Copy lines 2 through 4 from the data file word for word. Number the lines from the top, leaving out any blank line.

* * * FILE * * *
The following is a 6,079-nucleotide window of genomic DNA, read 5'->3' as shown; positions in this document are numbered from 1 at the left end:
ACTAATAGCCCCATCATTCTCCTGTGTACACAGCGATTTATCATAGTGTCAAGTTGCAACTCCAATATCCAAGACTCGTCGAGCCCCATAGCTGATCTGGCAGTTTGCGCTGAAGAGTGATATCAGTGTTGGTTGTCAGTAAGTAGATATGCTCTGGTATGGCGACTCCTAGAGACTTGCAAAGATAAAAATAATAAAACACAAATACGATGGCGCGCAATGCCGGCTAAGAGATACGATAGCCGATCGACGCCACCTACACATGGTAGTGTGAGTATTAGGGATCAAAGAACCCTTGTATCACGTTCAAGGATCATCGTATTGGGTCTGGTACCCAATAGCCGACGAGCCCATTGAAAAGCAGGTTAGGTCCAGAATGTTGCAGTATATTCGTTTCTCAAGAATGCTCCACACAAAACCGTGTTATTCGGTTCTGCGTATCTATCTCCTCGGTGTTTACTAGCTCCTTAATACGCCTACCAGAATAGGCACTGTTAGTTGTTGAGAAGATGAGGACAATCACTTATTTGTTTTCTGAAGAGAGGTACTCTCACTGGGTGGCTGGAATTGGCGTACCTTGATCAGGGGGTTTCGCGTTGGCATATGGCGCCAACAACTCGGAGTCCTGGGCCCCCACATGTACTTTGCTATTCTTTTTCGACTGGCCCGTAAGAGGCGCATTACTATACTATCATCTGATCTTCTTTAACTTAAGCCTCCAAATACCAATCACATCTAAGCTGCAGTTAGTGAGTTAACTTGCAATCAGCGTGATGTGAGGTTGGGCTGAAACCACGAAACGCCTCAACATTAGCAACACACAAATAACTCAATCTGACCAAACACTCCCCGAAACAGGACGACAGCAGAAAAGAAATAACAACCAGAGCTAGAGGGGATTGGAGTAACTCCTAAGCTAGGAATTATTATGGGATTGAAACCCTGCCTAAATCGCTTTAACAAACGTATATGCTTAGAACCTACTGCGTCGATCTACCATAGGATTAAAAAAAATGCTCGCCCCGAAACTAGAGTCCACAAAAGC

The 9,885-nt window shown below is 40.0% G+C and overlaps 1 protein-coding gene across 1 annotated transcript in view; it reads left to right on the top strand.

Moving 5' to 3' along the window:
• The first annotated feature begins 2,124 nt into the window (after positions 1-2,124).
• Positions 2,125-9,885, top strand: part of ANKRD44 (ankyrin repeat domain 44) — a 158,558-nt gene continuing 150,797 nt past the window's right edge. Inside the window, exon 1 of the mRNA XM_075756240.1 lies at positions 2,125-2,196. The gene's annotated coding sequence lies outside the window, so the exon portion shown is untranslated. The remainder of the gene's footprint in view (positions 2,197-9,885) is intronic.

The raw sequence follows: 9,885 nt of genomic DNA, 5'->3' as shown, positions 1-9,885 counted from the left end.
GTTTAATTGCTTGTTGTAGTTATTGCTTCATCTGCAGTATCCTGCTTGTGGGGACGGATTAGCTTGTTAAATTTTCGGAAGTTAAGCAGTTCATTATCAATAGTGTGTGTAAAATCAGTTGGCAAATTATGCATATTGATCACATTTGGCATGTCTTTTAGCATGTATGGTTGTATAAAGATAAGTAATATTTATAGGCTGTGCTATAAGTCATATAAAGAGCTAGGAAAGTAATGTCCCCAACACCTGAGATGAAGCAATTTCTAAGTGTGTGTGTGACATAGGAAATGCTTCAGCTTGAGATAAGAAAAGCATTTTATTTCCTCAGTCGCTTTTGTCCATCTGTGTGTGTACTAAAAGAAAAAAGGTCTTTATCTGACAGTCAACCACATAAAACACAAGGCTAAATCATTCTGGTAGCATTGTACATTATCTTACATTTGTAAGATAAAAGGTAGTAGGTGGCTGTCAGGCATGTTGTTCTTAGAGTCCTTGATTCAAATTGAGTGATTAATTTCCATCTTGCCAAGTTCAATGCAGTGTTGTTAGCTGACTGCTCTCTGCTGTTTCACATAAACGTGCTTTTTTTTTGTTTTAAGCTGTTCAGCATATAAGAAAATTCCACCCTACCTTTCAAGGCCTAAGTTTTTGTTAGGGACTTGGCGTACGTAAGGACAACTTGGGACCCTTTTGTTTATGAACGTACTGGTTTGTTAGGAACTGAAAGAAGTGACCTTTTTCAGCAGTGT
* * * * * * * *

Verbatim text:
ACTAATAGCCCCATCATTCTCCTGTGTACACAGCGATTTATCATAGTGTCAAGTTGCAACTCCAATATCCAAGACTCGTCGAGCCCCATAGCTGATCTGGCAGTTTGCGCTGAAGAGTGATATCAGTGTTGGTTGTCAGTAAGTAGATATGCTCTGGTATGGCGACTCCTAGAGACTTGCAAAGATAAAAATAATAAAACACAAATACGATGGCGCGCAATGCCGGCTAAGAGATACGATAGCCGATCGACGCCACCTACACATGGTAGTGTGAGTATTAGGGATCAAAGAACCCTTGTATCACGTTCAAGGATCATCGTATTGGGTCTGGTACCCAATAGCCGACGAGCCCATTGAAAAGCAGGTTAGGTCCAGAATGTTGCAGTATATTCGTTTCTCAAGAATGCTCCACACAAAACCGTGTTATTCGGTTCTGCGTATCTATCTCCTCGGTGTTTACTAGCTCCTTAATACGCCTACCAGAATAGGCACTGTTAGTTGTTGAGAAGATGAGGACAATCACTTATTTGTTTTCTGAAGAGAGGTACTCTCACTGGGTGGCTGGAATTGGCGTACCTTGATCAGGGGGTTTCGCGTTGGCATATGGCGCCAACAACTCGGAGTCCTGGGCCCCCACATGTACTTTGCTATTCTTTTTCGACTGGCCCGTAAGAGGCGCATTACTATACTATCATCTGATCTTCTTTAACTTAAGCCTCCAAATACCAATCACATCTAAGCTGCAGTTAGTGAGTTAACTTGCAATCAGCGTGATGTGAGGTTGGGCTGAAACCACGAAACGCCTCAACATTAGCAACACACAAATAACTCAATCTGACCAAACACTCCCCGAAACAGGACGACAGCAGAAAAGAAATAACAACCAGAGCTAGAGGGGATTGGAGTAACTCCTAAGCTAGGAATTATTATGGGATTGAAACCCTGCCTAAATCGCTTTAACAAACGTATATGCTTAGAACCTACTGCGTCGATCTACCATAGGATTAAAAAAAATGCTCGCCCCGAAACTAGAGTCCACAAAAGC

The 9,885-nt window shown below is 40.0% G+C and overlaps 1 protein-coding gene across 1 annotated transcript in view; it reads left to right on the top strand.

Moving 5' to 3' along the window: